Beethoven’s 250th

Ludwig van Beethoven was born in December of 1770.

I suppose the only people who might care about the precise date would be those of us who want to throw Ludwig a party.

In my day one was taught that his birthday was December 16th although it’s now understood that his actual date of birth isn’t known. There’s a registration of baptism for December 17th, so some people think it was the day immediately before. But that’s a guess.

A vague beginning? It reminds me of the ambiguities in the opening of his 9th Symphony. Listen….to the beginning at least. If you’re not paying close attention you may not discern the moment when it began: just like Ludwig himself.

It’s very theatrical. He creates a stage, where we can watch something happen, the blank space for an event or the background in a painting with something that will be added into the foreground, something natural & organic. The quiet anticipatory buzz in the orchestra that might suggest something about to happen is like a misty view of a lake or ocean before sunrise. It reminds me of the birthday mystery, that gradual opening. From the foggy mist, the theme will emerge, mythic. I take it as a self-portrait of the man, even of the species. Surely Wagner had it in his head as an influence if not an actual prototype when he wrote the opening to his Ring cycle, another long gradual beginning that reminds one of nature & the origins of life.

The Ludwig who landed into a world without Victrolas or vaccines, a place where people on average didn’t live much past the age of 40, and child mortality rates that would claim one in four children, might be more astonished by our plans for celebrations than for pandemics. In that time composers were neither published nor remembered the way they are now. It was decades after his death that Mendelssohn brought Bach back from near extinction, just as Wagner would help popularize Beethoven.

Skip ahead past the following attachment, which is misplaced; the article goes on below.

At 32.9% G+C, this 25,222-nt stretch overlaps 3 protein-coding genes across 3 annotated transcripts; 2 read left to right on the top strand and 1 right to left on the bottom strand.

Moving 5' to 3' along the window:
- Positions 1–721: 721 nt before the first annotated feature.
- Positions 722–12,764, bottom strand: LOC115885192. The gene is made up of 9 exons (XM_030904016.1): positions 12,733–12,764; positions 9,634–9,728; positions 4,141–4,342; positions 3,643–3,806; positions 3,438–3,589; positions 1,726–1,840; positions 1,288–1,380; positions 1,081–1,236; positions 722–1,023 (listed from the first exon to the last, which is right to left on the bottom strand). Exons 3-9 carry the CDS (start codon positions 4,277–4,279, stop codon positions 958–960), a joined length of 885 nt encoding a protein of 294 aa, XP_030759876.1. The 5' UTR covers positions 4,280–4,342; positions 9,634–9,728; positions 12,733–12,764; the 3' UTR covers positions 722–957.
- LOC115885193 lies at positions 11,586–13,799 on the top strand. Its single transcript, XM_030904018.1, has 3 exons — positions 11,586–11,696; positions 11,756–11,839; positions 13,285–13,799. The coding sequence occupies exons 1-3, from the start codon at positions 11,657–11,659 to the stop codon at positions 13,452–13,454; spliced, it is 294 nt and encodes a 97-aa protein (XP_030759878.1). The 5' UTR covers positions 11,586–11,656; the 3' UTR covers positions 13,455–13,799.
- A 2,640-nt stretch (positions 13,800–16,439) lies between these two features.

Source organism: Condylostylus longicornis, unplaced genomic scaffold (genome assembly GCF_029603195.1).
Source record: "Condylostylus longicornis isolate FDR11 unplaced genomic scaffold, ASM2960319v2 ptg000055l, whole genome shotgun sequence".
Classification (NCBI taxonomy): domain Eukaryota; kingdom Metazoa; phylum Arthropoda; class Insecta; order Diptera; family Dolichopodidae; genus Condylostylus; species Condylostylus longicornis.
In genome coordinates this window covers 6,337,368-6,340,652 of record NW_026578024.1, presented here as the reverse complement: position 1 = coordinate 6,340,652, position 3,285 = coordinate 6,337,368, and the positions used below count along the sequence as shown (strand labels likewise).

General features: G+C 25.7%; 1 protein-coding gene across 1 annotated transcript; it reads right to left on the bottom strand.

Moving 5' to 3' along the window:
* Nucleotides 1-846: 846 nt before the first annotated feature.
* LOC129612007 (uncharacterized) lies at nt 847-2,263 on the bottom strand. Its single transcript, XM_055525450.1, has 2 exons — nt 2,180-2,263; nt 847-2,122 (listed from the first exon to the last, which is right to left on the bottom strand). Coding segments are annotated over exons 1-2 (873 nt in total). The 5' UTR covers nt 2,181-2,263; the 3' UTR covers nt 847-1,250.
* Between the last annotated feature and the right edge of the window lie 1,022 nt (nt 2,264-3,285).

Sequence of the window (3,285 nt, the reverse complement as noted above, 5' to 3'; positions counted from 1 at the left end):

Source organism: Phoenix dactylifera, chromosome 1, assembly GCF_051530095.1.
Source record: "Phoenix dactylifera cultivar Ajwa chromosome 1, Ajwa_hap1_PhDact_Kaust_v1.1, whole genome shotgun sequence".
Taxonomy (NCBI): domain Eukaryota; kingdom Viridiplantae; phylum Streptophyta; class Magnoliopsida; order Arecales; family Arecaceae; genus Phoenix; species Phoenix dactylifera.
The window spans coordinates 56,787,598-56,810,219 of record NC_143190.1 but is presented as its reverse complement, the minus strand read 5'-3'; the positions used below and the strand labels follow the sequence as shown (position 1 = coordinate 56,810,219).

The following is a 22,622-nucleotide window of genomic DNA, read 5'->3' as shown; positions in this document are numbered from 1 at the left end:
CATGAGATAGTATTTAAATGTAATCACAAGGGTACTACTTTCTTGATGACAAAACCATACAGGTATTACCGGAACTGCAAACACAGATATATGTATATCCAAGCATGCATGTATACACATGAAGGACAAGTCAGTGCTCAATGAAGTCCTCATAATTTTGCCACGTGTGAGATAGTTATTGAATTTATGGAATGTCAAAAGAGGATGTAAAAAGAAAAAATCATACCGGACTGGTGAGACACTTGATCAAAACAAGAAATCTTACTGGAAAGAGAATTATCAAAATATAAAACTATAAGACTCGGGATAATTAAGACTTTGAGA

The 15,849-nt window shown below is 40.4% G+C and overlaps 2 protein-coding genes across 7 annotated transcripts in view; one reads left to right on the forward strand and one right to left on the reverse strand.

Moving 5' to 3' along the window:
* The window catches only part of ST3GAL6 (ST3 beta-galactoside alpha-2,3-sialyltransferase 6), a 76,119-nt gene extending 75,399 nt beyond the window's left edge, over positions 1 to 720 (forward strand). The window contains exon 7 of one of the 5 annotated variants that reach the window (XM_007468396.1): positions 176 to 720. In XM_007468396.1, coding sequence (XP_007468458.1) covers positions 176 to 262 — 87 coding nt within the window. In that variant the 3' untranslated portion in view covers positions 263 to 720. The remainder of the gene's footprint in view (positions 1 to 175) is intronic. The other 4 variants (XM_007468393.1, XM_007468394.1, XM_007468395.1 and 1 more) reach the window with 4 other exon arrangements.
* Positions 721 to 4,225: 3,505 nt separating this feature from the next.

I recall the reverence of the Beethoven bicentennial in 1970, unlike any other commemoration before or since. The place to worship was in the record store, interpreters like a priesthood. How ironic that these recordings that seemed so perfect would in time be relics of a failed religion: for of course they were vinyl.

As Americans brace for the outcome of their election,…As Canadians bundle up for winter & indoor life safe from the coronavirus…As we look around at what’s missing from our lives (Halloween or hockey, theatres & recreation), while seeking to remember those who have passed away,…? chances are that the commemoration of that life lived so long ago is the furthest thing from anyone’s mind, especially given that concerts & operas are all but impossible right now.

I suspect Ludwig would just shrug.

But I’m going to do my own little Beethoven 250 commemoration, posting here over the next few weeks leading up to the day that might be his 250th birthday, December 16th.

The man and his music interest me.

This entry was posted in Music and musicology, Personal ruminations & essays and tagged , , , . Bookmark the permalink.

1 Response to Beethoven’s 250th

  1. Darko V. says:

    A pleasure to read these threads of Beethoven. I look forward to the next installments thru 16 December.

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